Author and screenwriter Richard Matheson passed away at the age of 87 on June 23, 2013. Locus Online and Variety are two of hundreds of publications which have or soon will publish obituaries and tributes to one of the titans of twentieth century horror and science fiction.
I would struggle to add anything new to the commentary regarding Matheson’s literary and film output and its significance to the broad American culture. But what astonishes me personally is the realization of what a huge impact Richard Matheson had on my own childhood. The man was simply all over the map of early 1970s popular culture. When I was a kid in my most formative proto-geek years (the years between the ages of 6 and 11, which would be from 1971 or so to 1976 or so), hardly a month went by when I wasn’t exposed to another product of Matheson’s prolific pen. Exposed to it and imprinted by it. He was every bit as ubiquitous throughout the media of the early Seventies as his disciple Stephen King was in the Eighties.
Let’s take a quick trip down memory lane here…
I’m almost certain my first dose of Richard Matheson must’ve been repeated viewings on TV (either Saturday afternoon movies or Saturday night Creature Features) of The Incredible Shrinking Man. The 1957 film, whose Matheson-penned script was based on the author’s 1956 novel, The Shrinking Man, is probably best remembered for its iconic images of its tiny protagonist battling a spider with a pin or inhabiting a doll house. But when I was a kid, the elements which burrowed their way most deeply into my consciousness were the film’s quieter, more subtle moments. The opening scene, for example, when the hero, aboard his boat, is enveloped by a cloud of radioactive particles or toxic pollutants, is supremely creepy. Subtly horrifying are the first indications that the hero is shrinking… his clothes no longer fitting, his wife noticing that she is now taller than her husband, and, the real gut-punch, when his wedding ring falls off his shrunken finger. The film ends in a way vastly different from any other movie I had ever seen to that point (and different from most films I’ve seen since). The hero neither dies nor triumphs. He is left in a state of ambiguous hope, free at last from the cellar which had imprisoned him and in which he had nearly died several times, but now faced with the potentially greater hazards, all of them unknown, to be found in his own, continent-sized backyard. That ending gave me shivers of wonderment, and it still manages to do so.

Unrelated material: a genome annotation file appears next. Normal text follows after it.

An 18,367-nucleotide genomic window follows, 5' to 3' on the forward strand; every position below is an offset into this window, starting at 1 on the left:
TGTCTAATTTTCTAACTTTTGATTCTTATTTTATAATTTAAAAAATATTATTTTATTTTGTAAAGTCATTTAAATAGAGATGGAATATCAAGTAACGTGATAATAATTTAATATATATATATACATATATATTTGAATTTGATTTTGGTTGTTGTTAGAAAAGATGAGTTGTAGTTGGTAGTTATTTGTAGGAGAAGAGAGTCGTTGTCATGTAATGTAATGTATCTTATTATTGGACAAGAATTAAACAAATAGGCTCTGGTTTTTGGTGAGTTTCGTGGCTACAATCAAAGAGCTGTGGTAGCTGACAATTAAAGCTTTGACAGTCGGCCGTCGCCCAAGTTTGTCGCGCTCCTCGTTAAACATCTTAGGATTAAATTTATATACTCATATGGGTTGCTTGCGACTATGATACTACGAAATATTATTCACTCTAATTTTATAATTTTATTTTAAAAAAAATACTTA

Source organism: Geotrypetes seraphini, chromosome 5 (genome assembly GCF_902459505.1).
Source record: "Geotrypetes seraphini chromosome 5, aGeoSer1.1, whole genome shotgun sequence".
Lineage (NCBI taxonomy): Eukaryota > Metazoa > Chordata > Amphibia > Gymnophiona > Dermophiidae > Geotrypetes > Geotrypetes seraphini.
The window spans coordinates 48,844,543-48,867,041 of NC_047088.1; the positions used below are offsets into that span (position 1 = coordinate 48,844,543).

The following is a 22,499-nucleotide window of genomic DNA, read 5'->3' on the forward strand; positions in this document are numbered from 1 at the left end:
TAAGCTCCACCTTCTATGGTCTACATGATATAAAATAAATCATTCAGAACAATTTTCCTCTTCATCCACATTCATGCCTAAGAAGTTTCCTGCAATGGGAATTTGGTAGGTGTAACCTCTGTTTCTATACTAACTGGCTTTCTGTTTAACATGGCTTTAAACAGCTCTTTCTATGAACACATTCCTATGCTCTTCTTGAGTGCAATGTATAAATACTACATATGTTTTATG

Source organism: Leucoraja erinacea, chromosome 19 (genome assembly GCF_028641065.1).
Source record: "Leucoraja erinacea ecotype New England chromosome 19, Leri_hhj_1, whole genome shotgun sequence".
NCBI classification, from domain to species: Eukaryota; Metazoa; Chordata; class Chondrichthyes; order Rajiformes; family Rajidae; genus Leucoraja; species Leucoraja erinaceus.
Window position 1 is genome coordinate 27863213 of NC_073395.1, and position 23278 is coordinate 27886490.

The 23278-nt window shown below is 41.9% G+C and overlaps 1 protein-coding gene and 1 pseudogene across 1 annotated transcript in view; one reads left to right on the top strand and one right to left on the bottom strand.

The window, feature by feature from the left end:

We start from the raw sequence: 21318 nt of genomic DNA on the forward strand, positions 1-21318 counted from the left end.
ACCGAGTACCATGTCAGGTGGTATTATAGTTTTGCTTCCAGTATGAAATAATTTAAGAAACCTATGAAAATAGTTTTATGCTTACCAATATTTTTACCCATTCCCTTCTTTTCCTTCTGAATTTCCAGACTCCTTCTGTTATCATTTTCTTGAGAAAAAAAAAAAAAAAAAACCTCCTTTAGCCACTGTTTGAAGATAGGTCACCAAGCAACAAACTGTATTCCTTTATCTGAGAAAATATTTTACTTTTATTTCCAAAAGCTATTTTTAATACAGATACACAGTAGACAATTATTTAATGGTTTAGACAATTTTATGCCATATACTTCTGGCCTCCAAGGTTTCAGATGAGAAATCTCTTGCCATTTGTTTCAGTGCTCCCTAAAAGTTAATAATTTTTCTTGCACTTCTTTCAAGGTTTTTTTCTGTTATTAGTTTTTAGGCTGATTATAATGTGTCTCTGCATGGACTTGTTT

Much of Matheson’s earlier work in TV and film played in frequent syndication on the limited television channels of my youth. At least a couple of times a year, my local CBS affiliate would schedule an “Edgar Allan Poe Week” for its afternoon movies slots, meaning I could enjoy Roger Corman thrillers such as House of User (1960), The Pit and the Pendulum (1961), Tales of Terror (1962), and The Raven (1963) with my mother after I came home from school, before I had to start my homework. All featured screenplays by Richard Matheson. The last picture on this list, The Raven, was actually a comedy about the magical escapades of rival sorcerers, played by Vincent Price, Boris Karloff, and Peter Lorre; its connection to Poe’s poem “The Raven” was extremely tenuous. Still, it remains a fun and lively piece of work (unlike Matheson’s follow-up horror comedy, 1963’s The Comedy of Terrors, whose leaden, utterly unfunny script wastes the talents of Boris Karloff, Peter Lorre, Basil Rathbone, and Vincent Price; I saw it recently on Netflix and think the script is the worst Matheson ever put to paper, by far; he wanted to write a sequel, but The Comedy of Terrors was a relative flop, so the sequel never saw the light of day, to the benefit, I’m sure, of Matheson’s reputation).